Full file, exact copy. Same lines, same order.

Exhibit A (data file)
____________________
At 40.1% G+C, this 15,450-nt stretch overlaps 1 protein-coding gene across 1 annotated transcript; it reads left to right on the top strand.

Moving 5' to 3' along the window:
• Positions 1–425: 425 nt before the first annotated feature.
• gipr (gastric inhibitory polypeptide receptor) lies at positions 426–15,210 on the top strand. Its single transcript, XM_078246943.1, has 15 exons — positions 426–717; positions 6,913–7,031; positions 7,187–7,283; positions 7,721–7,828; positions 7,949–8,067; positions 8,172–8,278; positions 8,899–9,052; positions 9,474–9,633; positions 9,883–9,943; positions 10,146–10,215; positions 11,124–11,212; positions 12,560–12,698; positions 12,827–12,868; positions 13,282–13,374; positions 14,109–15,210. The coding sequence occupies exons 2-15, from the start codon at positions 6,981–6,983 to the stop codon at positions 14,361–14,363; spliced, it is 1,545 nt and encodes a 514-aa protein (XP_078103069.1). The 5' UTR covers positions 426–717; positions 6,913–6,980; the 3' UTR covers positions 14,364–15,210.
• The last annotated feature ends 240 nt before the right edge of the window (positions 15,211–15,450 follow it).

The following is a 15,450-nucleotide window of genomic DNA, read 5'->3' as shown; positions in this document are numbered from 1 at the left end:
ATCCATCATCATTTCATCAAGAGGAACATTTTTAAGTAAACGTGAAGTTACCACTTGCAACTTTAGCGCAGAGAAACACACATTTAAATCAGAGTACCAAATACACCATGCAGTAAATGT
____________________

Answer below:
At 40.1% G+C, this 15,450-nt stretch overlaps 1 protein-coding gene across 1 annotated transcript; it reads left to right on the top strand.

Moving 5' to 3' along the window:
• Positions 1–425: 425 nt before the first annotated feature.
• gipr (gastric inhibitory polypeptide receptor) lies at positions 426–15,210 on the top strand. Its single transcript, XM_078246943.1, has 15 exons — positions 426–717; positions 6,913–7,031; positions 7,187–7,283; positions 7,721–7,828; positions 7,949–8,067; positions 8,172–8,278; positions 8,899–9,052; positions 9,474–9,633; positions 9,883–9,943; positions 10,146–10,215; positions 11,124–11,212; positions 12,560–12,698; positions 12,827–12,868; positions 13,282–13,374; positions 14,109–15,210. The coding sequence occupies exons 2-15, from the start codon at positions 6,981–6,983 to the stop codon at positions 14,361–14,363; spliced, it is 1,545 nt and encodes a 514-aa protein (XP_078103069.1). The 5' UTR covers positions 426–717; positions 6,913–6,980; the 3' UTR covers positions 14,364–15,210.
• The last annotated feature ends 240 nt before the right edge of the window (positions 15,211–15,450 follow it).

The following is a 15,450-nucleotide window of genomic DNA, read 5'->3' as shown; positions in this document are numbered from 1 at the left end:
ATCCATCATCATTTCATCAAGAGGAACATTTTTAAGTAAACGTGAAGTTACCACTTGCAACTTTAGCGCAGAGAAACACACATTTAAATCAGAGTACCAAATACACCATGCAGTAAATGT